And this is where, if a problem arises or he gets stuck, Paul writes his way out. “I can always rely on a technique, if I don’t know what to do. I’ll try a contrapuntal approach, for example. Or what if I make a canon out of this? What if I do some shifting harmonies over a pedal point? How about making it into a chorale? These are old‑school compositional techniques, but I know I can immediately go to those. And suddenly, hopefully, you’ll be inspired, and the piece will take on a life of its own. This way, you’re not relying on trial and error, that terrible blank‑page thing.”
It’s also important in a character‑theme score such as Canterville to try not to be too obvious. “The ghost has a theme, obviously, but what you don’t do is just whack out the theme every time he comes on,” Paul says. “The trick is to present each character’s music in a way that supports the theme and depends on the drama and the action and what’s going on. And one of the beauties of thematic scoring is that you can reference somebody when they’re not actually on screen — it’s a storytelling device. If someone’s thinking about or scared of the ghost, but it isn’t in the room, you can reference the ghost with his theme in some way.”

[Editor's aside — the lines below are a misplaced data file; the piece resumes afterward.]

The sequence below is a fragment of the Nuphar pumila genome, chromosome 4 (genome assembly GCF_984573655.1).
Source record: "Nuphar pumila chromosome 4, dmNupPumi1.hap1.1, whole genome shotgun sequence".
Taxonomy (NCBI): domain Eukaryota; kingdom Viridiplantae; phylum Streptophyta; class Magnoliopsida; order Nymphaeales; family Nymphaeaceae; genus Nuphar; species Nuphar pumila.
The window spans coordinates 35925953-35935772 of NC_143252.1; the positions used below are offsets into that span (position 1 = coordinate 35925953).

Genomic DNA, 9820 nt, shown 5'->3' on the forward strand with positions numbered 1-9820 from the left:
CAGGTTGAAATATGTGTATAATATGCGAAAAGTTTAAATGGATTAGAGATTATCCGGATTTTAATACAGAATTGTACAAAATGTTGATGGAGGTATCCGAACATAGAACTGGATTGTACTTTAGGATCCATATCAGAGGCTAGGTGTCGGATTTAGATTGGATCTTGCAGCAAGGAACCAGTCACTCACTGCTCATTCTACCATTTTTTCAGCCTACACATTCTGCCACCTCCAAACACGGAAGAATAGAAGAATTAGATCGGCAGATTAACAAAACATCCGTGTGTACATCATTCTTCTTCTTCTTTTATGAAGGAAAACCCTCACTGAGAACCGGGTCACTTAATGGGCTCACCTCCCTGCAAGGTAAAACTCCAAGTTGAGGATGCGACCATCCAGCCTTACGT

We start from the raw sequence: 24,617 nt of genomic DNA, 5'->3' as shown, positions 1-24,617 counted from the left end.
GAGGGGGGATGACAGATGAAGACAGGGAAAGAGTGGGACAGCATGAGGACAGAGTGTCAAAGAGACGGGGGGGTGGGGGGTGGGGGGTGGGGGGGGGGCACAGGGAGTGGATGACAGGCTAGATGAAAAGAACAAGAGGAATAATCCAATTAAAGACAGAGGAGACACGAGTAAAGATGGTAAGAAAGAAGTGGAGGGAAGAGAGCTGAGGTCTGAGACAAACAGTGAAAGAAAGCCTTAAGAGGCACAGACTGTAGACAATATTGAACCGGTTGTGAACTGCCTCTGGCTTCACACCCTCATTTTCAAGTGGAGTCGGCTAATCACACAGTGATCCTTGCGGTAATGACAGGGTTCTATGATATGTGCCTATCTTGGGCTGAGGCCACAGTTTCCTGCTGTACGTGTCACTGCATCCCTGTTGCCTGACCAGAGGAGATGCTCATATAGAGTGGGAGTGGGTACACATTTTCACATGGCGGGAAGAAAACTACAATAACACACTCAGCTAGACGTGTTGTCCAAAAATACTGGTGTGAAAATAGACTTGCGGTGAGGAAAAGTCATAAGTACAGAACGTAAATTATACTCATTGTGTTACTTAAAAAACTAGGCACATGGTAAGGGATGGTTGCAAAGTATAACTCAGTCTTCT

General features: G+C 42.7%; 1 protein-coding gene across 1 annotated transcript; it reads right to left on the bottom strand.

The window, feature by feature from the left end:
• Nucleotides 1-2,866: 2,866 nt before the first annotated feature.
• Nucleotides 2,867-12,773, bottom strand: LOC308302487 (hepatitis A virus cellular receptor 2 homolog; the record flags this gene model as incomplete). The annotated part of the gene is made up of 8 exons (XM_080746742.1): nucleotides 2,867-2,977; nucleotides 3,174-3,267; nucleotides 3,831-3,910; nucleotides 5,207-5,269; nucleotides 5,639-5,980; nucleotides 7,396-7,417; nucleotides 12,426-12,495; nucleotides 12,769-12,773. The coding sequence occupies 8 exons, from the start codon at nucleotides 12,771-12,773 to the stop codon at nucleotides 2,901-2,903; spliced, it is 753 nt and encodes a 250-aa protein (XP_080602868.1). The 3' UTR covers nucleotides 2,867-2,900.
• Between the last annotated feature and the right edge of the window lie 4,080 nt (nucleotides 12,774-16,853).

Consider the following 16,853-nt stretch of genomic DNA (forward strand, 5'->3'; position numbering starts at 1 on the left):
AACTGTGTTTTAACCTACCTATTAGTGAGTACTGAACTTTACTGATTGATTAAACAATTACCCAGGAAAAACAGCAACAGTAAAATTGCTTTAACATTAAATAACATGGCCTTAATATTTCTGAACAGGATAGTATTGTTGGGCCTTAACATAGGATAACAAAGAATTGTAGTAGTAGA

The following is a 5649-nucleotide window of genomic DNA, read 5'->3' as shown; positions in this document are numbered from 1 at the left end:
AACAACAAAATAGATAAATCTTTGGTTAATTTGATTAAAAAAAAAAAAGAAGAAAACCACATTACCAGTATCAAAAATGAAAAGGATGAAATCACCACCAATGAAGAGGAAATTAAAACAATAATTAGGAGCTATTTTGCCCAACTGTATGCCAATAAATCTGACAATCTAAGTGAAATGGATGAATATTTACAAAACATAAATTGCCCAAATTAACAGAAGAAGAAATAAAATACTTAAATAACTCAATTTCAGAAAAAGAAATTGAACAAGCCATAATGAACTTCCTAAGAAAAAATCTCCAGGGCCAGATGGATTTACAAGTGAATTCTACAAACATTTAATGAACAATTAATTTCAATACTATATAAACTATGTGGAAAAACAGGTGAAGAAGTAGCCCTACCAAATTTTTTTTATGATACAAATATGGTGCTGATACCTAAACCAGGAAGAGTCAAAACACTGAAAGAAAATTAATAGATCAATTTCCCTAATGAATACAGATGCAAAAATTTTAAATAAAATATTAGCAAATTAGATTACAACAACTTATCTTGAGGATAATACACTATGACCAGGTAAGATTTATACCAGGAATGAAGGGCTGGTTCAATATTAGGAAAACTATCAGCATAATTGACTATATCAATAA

Canterville was another job Paul was working on as we came out of lockdown, and for the most part it was done remotely. “I had one guy do all the trombones, a couple did all the strings, another colleague did flutes and clarinets, all remotely, all recorded in Cubase. I used lots of orchestral samples, trying always to only play them idiomatically, in a way the real instruments would be played.”
Variations On A Theme
Not all stories are suitable for the character‑theme approach, of course. Sometimes, as with Paul’s recent job with the pair of Henry VI plays for the RSC, the requirement is more single‑minded. “There are so many characters in those plays, so much going on,” he says, “that I wanted one strong thematic idea. It amounts to one idea, musically, that I then put through the wringer and present every which way I can. I needed to come up with something that really bound the whole production together.”